Suspense was triggered when the topic of General Data Protection Regulation (GDPR) was discussed between Mr. Samih Sawiris, Chairman of the Board of Directors Orascom Development and Mr. Yaron Ashkenazi, CEO of GCH Hotel Group. All attendees agreed that May 25th 2018 will change the way the future of hospitality is predicted.

Ehotelier names food waste as 2nd hospitality food trend. They suggest that a sustainable way of tackling food waste in hospitality is to partner up with local start-ups to develop new solutions for the future.

Mr. Quang Thai, Chief Strategy Officer at Jing Jiang Europe & Louvre Hotels Group, stated “We move from trade hospitality to care hospitality”. Mr. Catalin Cighi, Managing Partner of Cain Hospitality Innovation (CHI) added “we’re moving away from a star-system, from rating systems to a real-time relevant rating, tailored to customers’ moods and the context of the stay”. Mr. Tej Tadi, CEO at Mindmaze explains how technology’s role in hospitality is to be the enabler, not the replacer “the key is to stick to 1 modality of training. Technology can enable different “touchpoints”, decoding dreams will be possible in 20 years. Today, we can already control cars with our brains”. “We will be able to enhance what we feel, what we touch and experience in 10 years. But how cannot be determined yet”.

Mr. Thai shares concrete actions being tested in his hotels, for instance how staff could communicate in any language with tech tools. Moods of staff and hotel guests are also attempted to be identified. Identifying people’s mood or soft vs. hard skills ratio could enable personalized staff training and experiences for hotel guests.

Mr. Ted Teng, President, CEO at the Leading Hotels of the World reminds hoteliers that “following a trend is already too late, we need to pick the right opportunity that will become a trend”. Models of the future will evolve into two-sided business models in hospitality where the focus goes on both customers and hotel brand members. All experts of the panel agreed that outsourcing will be an important trend in the future, especially technology, social media and CRM.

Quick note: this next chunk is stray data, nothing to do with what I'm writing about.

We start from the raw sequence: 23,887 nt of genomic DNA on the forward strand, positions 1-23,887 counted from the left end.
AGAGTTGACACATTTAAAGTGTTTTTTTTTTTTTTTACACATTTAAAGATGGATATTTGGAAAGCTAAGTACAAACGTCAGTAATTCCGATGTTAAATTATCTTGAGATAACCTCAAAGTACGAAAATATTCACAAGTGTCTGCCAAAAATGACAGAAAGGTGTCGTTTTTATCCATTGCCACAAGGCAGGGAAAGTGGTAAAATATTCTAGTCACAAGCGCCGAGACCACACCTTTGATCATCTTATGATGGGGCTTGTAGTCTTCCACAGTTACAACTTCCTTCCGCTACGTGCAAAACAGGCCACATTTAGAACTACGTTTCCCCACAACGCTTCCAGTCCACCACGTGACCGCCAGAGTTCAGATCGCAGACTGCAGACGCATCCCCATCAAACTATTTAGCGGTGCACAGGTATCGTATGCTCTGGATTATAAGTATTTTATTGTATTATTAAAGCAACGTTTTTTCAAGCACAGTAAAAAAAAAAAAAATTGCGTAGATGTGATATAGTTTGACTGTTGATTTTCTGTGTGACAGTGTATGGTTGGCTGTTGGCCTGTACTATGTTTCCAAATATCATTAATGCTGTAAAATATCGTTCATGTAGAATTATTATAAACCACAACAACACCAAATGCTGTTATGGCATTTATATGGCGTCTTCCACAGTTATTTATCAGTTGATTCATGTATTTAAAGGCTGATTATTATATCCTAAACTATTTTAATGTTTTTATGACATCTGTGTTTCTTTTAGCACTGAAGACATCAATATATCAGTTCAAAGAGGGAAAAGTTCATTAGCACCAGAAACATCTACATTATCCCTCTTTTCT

Technology evolves a lot and has a direct impact on hotels and restaurant, Mr. Patrick Willis, Michelin Starred Restaurateur asked “is AirFnb going to be the next AirBnb?”.

Transparency and ethics are slowly being prioritized over taste in gastronomy, explains Mr. Peter G. Rebeiz, Chairman & CEO at Caviar House & Prunier. Mr. Philipp Mosimann, Managing Director at Mosimann’s, shares his plans of visiting a farm that reuses water used for fish production to grow vegetables. He believes that this is an example of the future of food production in urban areas. Mr. Catalin Cighi comes up with a catchy new term “JITS, Just In Time Service, in future customers will wish to choose at which exact moment they will receive service.” He adds that the restaurant life cycle time shrinks, restaurants in future will be like “a girl wearing different make-up”.

Food will increasingly be associated to medical virtues, to décor and atmosphere, to location and to customers’ social status. Customers are putting pressure on the food industry to be transparent and prove sustainability.

However, when asked by Director of Lausanne Hospitality Consulting, André Mack what they would invest in, the experts reply with two options: restaurants and local farmers.

Technology is an enabler, but the core of hospitality will sustain.